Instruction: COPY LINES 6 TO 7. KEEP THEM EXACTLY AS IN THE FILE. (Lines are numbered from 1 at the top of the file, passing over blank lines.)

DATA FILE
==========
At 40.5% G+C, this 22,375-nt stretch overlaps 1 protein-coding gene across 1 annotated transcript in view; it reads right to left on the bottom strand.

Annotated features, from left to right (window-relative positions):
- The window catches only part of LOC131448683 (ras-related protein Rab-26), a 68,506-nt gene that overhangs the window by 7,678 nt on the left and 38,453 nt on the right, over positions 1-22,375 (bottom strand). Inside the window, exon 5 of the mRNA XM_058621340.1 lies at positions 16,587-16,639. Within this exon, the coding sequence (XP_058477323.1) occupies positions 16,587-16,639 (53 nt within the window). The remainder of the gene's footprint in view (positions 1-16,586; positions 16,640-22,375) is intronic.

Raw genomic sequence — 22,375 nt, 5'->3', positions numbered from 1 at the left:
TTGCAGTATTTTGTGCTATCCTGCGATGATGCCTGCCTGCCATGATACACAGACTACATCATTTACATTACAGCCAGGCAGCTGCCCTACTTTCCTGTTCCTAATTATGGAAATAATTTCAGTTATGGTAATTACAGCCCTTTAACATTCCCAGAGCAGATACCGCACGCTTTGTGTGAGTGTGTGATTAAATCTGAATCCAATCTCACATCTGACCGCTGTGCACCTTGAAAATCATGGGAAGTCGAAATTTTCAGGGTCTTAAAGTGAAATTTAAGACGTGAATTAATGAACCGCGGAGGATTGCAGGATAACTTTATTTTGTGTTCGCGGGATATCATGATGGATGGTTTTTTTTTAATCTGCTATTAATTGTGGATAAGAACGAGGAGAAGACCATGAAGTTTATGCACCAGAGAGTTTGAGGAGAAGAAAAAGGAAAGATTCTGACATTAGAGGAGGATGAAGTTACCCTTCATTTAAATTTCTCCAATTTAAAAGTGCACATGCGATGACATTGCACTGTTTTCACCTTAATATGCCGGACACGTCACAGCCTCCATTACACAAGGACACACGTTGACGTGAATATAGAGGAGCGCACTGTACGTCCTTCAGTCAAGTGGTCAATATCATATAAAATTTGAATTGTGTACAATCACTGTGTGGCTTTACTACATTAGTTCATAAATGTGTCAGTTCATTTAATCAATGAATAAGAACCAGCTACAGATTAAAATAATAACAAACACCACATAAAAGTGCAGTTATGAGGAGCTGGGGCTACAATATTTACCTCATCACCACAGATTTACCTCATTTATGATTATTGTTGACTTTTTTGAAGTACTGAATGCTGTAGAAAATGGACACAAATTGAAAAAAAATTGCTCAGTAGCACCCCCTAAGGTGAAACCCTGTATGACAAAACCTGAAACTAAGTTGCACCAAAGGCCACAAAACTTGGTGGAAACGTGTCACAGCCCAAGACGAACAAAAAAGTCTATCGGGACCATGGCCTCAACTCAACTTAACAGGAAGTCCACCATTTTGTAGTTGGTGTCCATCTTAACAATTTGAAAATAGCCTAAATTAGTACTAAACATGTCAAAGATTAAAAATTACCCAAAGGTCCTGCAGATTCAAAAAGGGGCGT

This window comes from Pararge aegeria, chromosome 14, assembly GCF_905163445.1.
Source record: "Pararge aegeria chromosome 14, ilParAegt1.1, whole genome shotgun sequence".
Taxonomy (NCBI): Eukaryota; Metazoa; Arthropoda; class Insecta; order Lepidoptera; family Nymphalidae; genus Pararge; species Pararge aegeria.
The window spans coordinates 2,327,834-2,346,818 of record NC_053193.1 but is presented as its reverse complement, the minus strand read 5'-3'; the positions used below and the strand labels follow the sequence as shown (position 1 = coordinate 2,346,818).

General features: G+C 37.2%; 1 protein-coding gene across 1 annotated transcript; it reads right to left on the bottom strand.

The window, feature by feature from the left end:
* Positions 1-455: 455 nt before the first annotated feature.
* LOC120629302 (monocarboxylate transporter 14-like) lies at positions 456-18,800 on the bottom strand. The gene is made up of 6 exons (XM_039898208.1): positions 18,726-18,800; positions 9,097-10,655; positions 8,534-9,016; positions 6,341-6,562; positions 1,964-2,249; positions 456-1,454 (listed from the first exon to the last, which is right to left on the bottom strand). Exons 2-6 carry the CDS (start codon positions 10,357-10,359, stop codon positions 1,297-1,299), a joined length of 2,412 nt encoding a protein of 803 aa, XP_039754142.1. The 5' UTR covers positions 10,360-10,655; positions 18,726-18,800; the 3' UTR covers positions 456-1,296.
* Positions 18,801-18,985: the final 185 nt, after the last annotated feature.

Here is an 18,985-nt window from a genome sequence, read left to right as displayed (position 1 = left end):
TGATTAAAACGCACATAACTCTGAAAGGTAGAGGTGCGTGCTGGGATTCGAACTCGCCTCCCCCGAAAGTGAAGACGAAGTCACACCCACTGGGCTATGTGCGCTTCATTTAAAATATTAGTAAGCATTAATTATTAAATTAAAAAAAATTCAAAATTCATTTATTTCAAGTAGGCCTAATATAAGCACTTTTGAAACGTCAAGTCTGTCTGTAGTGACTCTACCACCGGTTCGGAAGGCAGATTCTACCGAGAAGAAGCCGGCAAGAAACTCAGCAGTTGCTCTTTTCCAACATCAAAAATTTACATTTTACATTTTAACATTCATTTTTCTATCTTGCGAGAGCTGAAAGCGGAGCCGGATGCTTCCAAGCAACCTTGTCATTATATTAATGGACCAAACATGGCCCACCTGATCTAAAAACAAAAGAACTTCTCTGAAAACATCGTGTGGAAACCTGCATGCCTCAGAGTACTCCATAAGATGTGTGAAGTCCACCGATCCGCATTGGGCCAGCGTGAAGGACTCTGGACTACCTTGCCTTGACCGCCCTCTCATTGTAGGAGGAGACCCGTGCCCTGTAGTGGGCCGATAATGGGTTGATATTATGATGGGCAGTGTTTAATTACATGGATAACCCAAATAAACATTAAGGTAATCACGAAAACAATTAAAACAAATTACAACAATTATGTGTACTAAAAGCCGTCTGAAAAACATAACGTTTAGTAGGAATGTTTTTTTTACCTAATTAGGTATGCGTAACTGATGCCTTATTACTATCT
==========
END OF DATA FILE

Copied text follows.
This window comes from Pararge aegeria, chromosome 14, assembly GCF_905163445.1.
Source record: "Pararge aegeria chromosome 14, ilParAegt1.1, whole genome shotgun sequence".